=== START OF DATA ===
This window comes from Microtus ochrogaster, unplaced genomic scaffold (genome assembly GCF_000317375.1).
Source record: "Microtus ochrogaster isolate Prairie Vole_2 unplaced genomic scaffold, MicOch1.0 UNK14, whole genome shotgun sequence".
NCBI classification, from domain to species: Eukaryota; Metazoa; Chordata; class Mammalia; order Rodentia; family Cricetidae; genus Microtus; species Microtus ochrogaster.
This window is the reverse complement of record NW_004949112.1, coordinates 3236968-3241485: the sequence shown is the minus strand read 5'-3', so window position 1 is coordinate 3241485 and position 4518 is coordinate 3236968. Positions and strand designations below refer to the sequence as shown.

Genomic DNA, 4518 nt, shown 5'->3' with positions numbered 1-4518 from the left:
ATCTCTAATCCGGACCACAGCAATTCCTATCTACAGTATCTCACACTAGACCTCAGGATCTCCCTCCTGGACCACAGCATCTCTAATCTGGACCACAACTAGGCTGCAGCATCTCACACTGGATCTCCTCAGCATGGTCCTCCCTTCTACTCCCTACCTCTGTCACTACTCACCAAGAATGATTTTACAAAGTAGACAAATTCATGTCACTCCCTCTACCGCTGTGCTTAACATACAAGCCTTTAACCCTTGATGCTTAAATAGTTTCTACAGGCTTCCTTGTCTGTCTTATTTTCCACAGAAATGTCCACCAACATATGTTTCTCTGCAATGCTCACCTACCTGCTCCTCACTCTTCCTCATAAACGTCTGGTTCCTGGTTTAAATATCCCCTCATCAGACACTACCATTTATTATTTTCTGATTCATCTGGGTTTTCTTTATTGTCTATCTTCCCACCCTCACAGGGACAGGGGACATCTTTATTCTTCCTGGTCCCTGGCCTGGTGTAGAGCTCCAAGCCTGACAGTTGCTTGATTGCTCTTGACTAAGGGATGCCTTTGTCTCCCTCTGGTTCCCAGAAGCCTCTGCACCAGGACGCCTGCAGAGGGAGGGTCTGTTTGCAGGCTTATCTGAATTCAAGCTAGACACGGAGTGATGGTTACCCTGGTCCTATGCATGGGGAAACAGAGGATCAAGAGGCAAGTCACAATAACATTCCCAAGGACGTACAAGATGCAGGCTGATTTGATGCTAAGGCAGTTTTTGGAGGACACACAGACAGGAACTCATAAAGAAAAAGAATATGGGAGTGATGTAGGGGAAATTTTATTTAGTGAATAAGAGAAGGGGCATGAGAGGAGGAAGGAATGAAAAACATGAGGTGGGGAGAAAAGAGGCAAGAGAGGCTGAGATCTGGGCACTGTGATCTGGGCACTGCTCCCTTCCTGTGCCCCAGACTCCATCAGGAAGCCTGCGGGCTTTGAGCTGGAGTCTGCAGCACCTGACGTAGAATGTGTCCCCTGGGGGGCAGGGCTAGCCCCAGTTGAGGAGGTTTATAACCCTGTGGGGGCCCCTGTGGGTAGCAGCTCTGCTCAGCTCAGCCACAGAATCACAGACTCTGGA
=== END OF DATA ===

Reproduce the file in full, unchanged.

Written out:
This window comes from Microtus ochrogaster, unplaced genomic scaffold (genome assembly GCF_000317375.1).
Source record: "Microtus ochrogaster isolate Prairie Vole_2 unplaced genomic scaffold, MicOch1.0 UNK14, whole genome shotgun sequence".
NCBI classification, from domain to species: Eukaryota; Metazoa; Chordata; class Mammalia; order Rodentia; family Cricetidae; genus Microtus; species Microtus ochrogaster.
This window is the reverse complement of record NW_004949112.1, coordinates 3236968-3241485: the sequence shown is the minus strand read 5'-3', so window position 1 is coordinate 3241485 and position 4518 is coordinate 3236968. Positions and strand designations below refer to the sequence as shown.

Genomic DNA, 4518 nt, shown 5'->3' with positions numbered 1-4518 from the left:
ATCTCTAATCCGGACCACAGCAATTCCTATCTACAGTATCTCACACTAGACCTCAGGATCTCCCTCCTGGACCACAGCATCTCTAATCTGGACCACAACTAGGCTGCAGCATCTCACACTGGATCTCCTCAGCATGGTCCTCCCTTCTACTCCCTACCTCTGTCACTACTCACCAAGAATGATTTTACAAAGTAGACAAATTCATGTCACTCCCTCTACCGCTGTGCTTAACATACAAGCCTTTAACCCTTGATGCTTAAATAGTTTCTACAGGCTTCCTTGTCTGTCTTATTTTCCACAGAAATGTCCACCAACATATGTTTCTCTGCAATGCTCACCTACCTGCTCCTCACTCTTCCTCATAAACGTCTGGTTCCTGGTTTAAATATCCCCTCATCAGACACTACCATTTATTATTTTCTGATTCATCTGGGTTTTCTTTATTGTCTATCTTCCCACCCTCACAGGGACAGGGGACATCTTTATTCTTCCTGGTCCCTGGCCTGGTGTAGAGCTCCAAGCCTGACAGTTGCTTGATTGCTCTTGACTAAGGGATGCCTTTGTCTCCCTCTGGTTCCCAGAAGCCTCTGCACCAGGACGCCTGCAGAGGGAGGGTCTGTTTGCAGGCTTATCTGAATTCAAGCTAGACACGGAGTGATGGTTACCCTGGTCCTATGCATGGGGAAACAGAGGATCAAGAGGCAAGTCACAATAACATTCCCAAGGACGTACAAGATGCAGGCTGATTTGATGCTAAGGCAGTTTTTGGAGGACACACAGACAGGAACTCATAAAGAAAAAGAATATGGGAGTGATGTAGGGGAAATTTTATTTAGTGAATAAGAGAAGGGGCATGAGAGGAGGAAGGAATGAAAAACATGAGGTGGGGAGAAAAGAGGCAAGAGAGGCTGAGATCTGGGCACTGTGATCTGGGCACTGCTCCCTTCCTGTGCCCCAGACTCCATCAGGAAGCCTGCGGGCTTTGAGCTGGAGTCTGCAGCACCTGACGTAGAATGTGTCCCCTGGGGGGCAGGGCTAGCCCCAGTTGAGGAGGTTTATAACCCTGTGGGGGCCCCTGTGGGTAGCAGCTCTGCTCAGCTCAGCCACAGAATCACAGACTCTGGA